Tipperary Oireachtas members paid tribute to the life and work of Fr Alec Reid, the Redemptorist priest who was heaviliy involved in the North’s peace process.
Junior Minister for Transport Alan Kelly said he was “sorry to hear of the death of Nenagh man Fr Alec Reid”.
“Fr Reid played a crucial role during the peace process. He was reared in Summerhill, and was always very proud of the town, no matter where he was he never forgot where he came from. One of his proudest days was when he received a civic reception from Nenagh Town Council in 2008.”
Deputy Kelly said that the contribution Fr Reid made to promoting peace and reconciliation was very important.
“He was a compassionate man and his respect for human dignity was evident at all times. He made an essential contribution to the peace process during its most challenging and crucial periods. He played a critical but also an unseen role at its very origins. Ireland is a better place because of his work.
“Ar dheis Dé go raibh a hanam dílis,” he said.
And South Tippery’s Independent TD Mattie McGrath said: “Here is a man that all of Tipperary can proudly call a true and heroic son of the county.
Deputy McGrath said Fr Reid’s work was pivotal in generating trust between those who held deeply conflicted views about the direction the North’s future. He called for Fr Reid to be honoured through the development of a memorial park or monument.
“While his lasting and permanent legacy will be the continuance of the process he helped initiate, we should also give consideration to a more physical space through which people can be reminded of the great work of a truly great man,” he said.
Fr Alex Reid was born in Dublin in 1931, but was raised at Summerhill, Nenagh, where his mother came from. He joined the Redemptorists in 1949 and was ordained in 1957. From 1961 until 2005, he was based in Clonard in west Belfast.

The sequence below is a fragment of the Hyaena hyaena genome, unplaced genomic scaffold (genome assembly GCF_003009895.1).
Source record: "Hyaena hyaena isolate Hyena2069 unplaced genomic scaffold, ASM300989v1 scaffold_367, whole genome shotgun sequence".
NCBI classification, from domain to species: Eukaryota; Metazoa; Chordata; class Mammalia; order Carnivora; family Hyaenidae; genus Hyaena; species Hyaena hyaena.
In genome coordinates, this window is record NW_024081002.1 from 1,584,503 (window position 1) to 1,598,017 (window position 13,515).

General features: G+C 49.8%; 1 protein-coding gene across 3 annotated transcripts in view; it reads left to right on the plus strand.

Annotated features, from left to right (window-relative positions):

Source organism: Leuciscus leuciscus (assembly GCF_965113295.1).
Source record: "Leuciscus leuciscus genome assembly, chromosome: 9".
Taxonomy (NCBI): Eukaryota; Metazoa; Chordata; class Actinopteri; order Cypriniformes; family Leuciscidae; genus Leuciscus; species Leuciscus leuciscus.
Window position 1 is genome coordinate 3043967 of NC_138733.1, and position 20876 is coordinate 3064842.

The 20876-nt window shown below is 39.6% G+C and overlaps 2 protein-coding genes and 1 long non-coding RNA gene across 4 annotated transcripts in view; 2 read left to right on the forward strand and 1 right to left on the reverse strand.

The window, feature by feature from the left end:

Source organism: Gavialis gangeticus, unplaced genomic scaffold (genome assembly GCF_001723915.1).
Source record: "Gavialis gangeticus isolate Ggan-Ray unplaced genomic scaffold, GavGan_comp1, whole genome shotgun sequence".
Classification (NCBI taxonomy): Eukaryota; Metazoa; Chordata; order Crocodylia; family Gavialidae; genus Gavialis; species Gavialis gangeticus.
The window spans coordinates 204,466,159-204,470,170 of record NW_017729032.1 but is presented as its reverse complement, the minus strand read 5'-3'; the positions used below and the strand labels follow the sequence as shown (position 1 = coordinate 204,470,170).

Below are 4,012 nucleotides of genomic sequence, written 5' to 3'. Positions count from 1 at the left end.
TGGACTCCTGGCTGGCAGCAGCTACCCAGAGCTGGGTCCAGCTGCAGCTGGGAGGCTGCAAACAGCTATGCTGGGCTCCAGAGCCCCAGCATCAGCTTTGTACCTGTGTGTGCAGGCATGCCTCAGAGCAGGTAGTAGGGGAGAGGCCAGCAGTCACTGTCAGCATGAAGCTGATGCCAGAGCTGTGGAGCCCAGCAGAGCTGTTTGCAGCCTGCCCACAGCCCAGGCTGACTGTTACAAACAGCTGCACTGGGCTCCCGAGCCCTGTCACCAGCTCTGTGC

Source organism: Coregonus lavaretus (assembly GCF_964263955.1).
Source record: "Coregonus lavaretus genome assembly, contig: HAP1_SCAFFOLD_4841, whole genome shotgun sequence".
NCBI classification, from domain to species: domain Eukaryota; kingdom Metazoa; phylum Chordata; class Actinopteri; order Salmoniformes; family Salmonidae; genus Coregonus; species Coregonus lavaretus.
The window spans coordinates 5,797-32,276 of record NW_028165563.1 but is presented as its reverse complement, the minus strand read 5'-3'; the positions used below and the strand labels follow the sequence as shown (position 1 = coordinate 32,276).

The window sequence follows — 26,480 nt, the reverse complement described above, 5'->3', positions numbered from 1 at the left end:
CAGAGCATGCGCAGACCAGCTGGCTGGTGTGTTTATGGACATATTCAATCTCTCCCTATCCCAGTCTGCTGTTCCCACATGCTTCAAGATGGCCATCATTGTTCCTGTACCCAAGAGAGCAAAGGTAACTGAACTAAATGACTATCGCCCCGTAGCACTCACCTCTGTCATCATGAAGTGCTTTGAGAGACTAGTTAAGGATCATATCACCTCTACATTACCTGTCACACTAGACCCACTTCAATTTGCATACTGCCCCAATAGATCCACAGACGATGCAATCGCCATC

Following his education with the CBS primary and secondary schools in Nenagh, he went on to study English, History and Philosophy in UCD.
However, it was his close connections to the IRA through his work in Belfast that he came to attention, helping to try broker peace between feuding republicans, attempting to dissuade Bobby Sands from going on hunger strike in 1981, and in the Maze prison. It was there that he met Gerry Adams. In 1987 he met then Taoiseach Charles Haughey, and in 1988, brought John Hume and Gerry Adams together.
However it is the iconic image of him praying over the body of a British soldier shot dead by the IRA after he and a coleague had strayed into the funeral of the victim of Michael Stone’s gun attack on Milltown cemetery in 1988 that remains in the public’s imagination.
Fr Reid faciliatated what would become the Downing Street Declaration in 1993, which led to the IRA ceasefire in 1994. He went on to faciliate talks aimed at ending the ETA conflict in Spain.
Among the many figures that have paid tribute to him were President Higgins, Taoiseach Enda Kenny; Deputy First Minister Martin McGuinness; Ulster Unionist leader Mike Nesbitt; Tanaiste Eamon Gilmore, and Rev Harold Good, who oversaw the decommissioning of IRA weapons with him.